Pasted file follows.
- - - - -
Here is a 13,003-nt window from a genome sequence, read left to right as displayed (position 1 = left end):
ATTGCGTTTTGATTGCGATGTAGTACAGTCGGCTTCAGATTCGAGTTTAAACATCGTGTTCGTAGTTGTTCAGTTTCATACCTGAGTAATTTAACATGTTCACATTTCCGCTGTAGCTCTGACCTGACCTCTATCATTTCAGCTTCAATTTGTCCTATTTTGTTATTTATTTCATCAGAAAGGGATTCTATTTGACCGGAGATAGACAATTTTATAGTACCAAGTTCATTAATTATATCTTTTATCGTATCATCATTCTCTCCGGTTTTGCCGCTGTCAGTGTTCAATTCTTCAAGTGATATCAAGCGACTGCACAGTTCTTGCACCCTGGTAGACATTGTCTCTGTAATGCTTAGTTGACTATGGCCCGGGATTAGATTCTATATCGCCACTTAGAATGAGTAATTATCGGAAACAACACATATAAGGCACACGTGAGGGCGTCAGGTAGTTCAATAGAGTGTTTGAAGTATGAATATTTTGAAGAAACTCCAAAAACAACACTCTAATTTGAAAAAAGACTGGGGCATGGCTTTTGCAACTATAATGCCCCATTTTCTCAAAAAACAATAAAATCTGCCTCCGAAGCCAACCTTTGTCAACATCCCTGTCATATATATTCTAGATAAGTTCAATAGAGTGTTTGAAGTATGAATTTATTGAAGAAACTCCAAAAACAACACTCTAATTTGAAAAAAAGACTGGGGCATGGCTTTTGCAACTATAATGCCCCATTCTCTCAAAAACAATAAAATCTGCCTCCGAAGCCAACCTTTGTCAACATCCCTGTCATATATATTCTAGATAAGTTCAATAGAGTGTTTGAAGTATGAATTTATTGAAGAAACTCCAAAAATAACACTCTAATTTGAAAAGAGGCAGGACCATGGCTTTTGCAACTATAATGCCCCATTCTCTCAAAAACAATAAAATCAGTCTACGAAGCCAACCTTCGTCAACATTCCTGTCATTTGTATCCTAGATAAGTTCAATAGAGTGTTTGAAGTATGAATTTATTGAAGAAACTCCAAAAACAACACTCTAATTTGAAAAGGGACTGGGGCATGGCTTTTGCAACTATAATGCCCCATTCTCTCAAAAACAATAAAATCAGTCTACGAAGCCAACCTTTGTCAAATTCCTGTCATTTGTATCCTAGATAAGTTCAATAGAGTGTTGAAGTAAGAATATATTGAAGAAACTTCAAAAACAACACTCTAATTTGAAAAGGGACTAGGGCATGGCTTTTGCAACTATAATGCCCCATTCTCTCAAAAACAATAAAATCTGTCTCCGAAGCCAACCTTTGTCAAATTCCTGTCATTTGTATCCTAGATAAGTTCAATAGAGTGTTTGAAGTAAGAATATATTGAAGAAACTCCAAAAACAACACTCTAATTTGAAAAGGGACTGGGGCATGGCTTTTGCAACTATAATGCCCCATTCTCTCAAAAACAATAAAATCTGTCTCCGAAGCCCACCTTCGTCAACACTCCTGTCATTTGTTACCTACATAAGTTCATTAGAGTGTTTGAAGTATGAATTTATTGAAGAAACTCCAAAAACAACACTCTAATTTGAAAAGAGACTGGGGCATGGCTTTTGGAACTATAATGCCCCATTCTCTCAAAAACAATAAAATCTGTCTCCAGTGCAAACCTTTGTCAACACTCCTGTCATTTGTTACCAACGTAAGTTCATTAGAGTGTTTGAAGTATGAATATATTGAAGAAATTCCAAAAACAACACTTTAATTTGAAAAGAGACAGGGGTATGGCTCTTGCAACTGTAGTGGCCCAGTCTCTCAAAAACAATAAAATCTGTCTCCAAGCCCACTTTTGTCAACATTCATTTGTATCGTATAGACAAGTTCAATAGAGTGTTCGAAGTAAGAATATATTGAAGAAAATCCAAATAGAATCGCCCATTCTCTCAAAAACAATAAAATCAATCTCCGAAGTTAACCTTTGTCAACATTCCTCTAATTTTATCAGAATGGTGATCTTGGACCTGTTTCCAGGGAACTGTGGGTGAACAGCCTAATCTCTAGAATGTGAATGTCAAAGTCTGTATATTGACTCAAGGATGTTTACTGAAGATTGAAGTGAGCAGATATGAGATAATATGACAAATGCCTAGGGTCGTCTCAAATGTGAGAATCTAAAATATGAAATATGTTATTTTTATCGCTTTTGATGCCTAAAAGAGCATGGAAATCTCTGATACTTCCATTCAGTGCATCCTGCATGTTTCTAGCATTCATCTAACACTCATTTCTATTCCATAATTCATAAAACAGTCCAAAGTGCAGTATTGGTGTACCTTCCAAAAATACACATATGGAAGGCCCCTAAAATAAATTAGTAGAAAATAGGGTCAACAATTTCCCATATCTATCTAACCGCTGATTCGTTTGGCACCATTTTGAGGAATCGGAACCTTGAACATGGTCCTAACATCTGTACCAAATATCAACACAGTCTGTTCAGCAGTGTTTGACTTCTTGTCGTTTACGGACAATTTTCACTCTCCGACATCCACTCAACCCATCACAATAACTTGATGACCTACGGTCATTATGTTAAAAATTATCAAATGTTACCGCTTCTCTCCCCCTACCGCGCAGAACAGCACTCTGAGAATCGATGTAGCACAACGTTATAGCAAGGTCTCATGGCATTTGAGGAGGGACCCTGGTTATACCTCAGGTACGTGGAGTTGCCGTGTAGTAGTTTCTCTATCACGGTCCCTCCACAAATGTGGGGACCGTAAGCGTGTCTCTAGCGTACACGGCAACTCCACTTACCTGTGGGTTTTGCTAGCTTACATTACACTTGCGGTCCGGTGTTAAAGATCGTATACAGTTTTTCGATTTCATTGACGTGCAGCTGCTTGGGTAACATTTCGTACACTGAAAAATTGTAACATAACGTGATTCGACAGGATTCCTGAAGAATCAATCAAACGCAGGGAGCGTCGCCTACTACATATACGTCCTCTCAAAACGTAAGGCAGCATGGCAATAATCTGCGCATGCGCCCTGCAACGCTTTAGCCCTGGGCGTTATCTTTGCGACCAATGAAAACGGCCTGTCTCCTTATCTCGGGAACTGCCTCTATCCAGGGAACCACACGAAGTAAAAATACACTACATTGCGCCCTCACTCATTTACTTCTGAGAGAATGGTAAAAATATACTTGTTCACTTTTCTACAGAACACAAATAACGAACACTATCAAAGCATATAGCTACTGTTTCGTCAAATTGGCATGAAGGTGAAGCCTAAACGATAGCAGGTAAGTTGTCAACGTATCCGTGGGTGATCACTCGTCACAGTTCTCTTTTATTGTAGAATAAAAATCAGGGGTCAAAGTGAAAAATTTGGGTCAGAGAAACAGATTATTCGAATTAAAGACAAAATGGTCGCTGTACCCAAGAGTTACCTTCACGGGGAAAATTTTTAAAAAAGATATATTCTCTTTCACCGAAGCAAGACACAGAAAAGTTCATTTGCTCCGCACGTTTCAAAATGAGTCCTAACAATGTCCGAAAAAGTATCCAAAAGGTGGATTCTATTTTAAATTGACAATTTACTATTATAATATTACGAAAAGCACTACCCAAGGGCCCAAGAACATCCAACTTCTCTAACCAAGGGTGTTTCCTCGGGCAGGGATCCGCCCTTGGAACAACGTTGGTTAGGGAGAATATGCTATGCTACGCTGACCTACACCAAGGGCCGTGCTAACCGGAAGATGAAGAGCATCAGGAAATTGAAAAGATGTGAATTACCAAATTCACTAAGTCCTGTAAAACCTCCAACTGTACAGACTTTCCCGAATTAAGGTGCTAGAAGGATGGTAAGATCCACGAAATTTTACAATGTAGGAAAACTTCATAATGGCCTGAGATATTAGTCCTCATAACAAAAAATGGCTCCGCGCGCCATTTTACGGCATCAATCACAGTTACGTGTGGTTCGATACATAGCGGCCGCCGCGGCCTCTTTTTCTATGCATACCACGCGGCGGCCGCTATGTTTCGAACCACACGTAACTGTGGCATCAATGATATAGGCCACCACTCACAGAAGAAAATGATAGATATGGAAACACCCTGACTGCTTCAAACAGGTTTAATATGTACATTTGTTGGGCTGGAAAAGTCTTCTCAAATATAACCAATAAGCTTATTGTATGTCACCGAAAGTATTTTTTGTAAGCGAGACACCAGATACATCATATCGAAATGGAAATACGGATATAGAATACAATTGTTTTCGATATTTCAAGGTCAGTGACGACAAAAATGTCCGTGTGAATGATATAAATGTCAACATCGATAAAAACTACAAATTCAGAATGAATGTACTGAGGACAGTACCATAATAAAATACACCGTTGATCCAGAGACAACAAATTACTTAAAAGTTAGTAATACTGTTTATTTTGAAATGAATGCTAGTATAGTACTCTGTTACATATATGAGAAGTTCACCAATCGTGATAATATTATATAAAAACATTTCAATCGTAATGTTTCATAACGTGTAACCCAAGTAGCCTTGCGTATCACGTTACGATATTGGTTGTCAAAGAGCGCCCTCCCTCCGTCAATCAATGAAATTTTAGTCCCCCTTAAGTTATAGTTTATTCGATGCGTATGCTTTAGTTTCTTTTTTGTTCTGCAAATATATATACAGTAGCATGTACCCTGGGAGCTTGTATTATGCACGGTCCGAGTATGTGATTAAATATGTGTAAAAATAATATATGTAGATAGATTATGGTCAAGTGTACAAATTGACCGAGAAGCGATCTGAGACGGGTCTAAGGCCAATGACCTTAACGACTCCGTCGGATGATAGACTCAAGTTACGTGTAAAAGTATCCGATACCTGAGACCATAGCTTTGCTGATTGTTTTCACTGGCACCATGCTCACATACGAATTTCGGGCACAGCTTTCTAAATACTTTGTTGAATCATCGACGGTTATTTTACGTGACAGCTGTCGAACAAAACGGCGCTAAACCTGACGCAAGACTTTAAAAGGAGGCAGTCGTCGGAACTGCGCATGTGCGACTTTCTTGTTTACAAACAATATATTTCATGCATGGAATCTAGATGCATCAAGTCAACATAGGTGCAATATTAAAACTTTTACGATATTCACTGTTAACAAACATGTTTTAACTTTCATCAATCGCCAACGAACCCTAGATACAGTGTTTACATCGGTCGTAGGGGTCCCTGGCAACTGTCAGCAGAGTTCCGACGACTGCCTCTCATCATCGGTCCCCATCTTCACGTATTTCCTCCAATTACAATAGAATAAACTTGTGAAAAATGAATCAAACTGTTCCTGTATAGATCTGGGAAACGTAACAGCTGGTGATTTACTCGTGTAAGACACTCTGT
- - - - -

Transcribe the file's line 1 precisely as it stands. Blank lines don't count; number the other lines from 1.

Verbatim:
Here is a 13,003-nt window from a genome sequence, read left to right as displayed (position 1 = left end):